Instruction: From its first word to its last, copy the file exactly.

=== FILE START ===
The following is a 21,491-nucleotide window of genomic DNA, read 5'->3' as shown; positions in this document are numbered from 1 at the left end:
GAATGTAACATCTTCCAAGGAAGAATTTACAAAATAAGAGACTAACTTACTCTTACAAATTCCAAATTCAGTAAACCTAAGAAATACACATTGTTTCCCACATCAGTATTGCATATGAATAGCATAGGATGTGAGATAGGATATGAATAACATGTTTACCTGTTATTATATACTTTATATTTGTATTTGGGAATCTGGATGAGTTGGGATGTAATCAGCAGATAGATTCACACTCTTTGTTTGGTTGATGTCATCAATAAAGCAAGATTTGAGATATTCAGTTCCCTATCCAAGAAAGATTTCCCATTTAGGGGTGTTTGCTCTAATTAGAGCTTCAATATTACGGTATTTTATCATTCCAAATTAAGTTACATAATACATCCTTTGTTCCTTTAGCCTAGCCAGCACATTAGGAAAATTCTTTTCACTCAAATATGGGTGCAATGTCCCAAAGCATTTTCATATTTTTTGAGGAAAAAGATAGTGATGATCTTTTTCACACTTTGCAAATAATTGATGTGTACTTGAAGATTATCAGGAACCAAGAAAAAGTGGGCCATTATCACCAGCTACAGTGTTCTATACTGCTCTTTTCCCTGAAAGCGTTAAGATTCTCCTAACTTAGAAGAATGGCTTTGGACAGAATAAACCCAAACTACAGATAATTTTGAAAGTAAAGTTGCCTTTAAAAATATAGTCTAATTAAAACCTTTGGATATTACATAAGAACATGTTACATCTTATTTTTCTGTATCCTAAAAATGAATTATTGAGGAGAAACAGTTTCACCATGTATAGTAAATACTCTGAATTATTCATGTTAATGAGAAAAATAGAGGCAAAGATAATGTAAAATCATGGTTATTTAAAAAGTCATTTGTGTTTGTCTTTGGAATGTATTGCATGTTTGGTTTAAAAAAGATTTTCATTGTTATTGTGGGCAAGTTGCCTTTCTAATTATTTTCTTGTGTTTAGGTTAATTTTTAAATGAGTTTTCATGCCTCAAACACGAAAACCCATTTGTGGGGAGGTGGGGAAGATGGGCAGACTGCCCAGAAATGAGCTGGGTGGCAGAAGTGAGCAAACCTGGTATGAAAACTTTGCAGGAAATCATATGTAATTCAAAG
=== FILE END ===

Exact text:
The following is a 21,491-nucleotide window of genomic DNA, read 5'->3' as shown; positions in this document are numbered from 1 at the left end:
GAATGTAACATCTTCCAAGGAAGAATTTACAAAATAAGAGACTAACTTACTCTTACAAATTCCAAATTCAGTAAACCTAAGAAATACACATTGTTTCCCACATCAGTATTGCATATGAATAGCATAGGATGTGAGATAGGATATGAATAACATGTTTACCTGTTATTATATACTTTATATTTGTATTTGGGAATCTGGATGAGTTGGGATGTAATCAGCAGATAGATTCACACTCTTTGTTTGGTTGATGTCATCAATAAAGCAAGATTTGAGATATTCAGTTCCCTATCCAAGAAAGATTTCCCATTTAGGGGTGTTTGCTCTAATTAGAGCTTCAATATTACGGTATTTTATCATTCCAAATTAAGTTACATAATACATCCTTTGTTCCTTTAGCCTAGCCAGCACATTAGGAAAATTCTTTTCACTCAAATATGGGTGCAATGTCCCAAAGCATTTTCATATTTTTTGAGGAAAAAGATAGTGATGATCTTTTTCACACTTTGCAAATAATTGATGTGTACTTGAAGATTATCAGGAACCAAGAAAAAGTGGGCCATTATCACCAGCTACAGTGTTCTATACTGCTCTTTTCCCTGAAAGCGTTAAGATTCTCCTAACTTAGAAGAATGGCTTTGGACAGAATAAACCCAAACTACAGATAATTTTGAAAGTAAAGTTGCCTTTAAAAATATAGTCTAATTAAAACCTTTGGATATTACATAAGAACATGTTACATCTTATTTTTCTGTATCCTAAAAATGAATTATTGAGGAGAAACAGTTTCACCATGTATAGTAAATACTCTGAATTATTCATGTTAATGAGAAAAATAGAGGCAAAGATAATGTAAAATCATGGTTATTTAAAAAGTCATTTGTGTTTGTCTTTGGAATGTATTGCATGTTTGGTTTAAAAAAGATTTTCATTGTTATTGTGGGCAAGTTGCCTTTCTAATTATTTTCTTGTGTTTAGGTTAATTTTTAAATGAGTTTTCATGCCTCAAACACGAAAACCCATTTGTGGGGAGGTGGGGAAGATGGGCAGACTGCCCAGAAATGAGCTGGGTGGCAGAAGTGAGCAAACCTGGTATGAAAACTTTGCAGGAAATCATATGTAATTCAAAG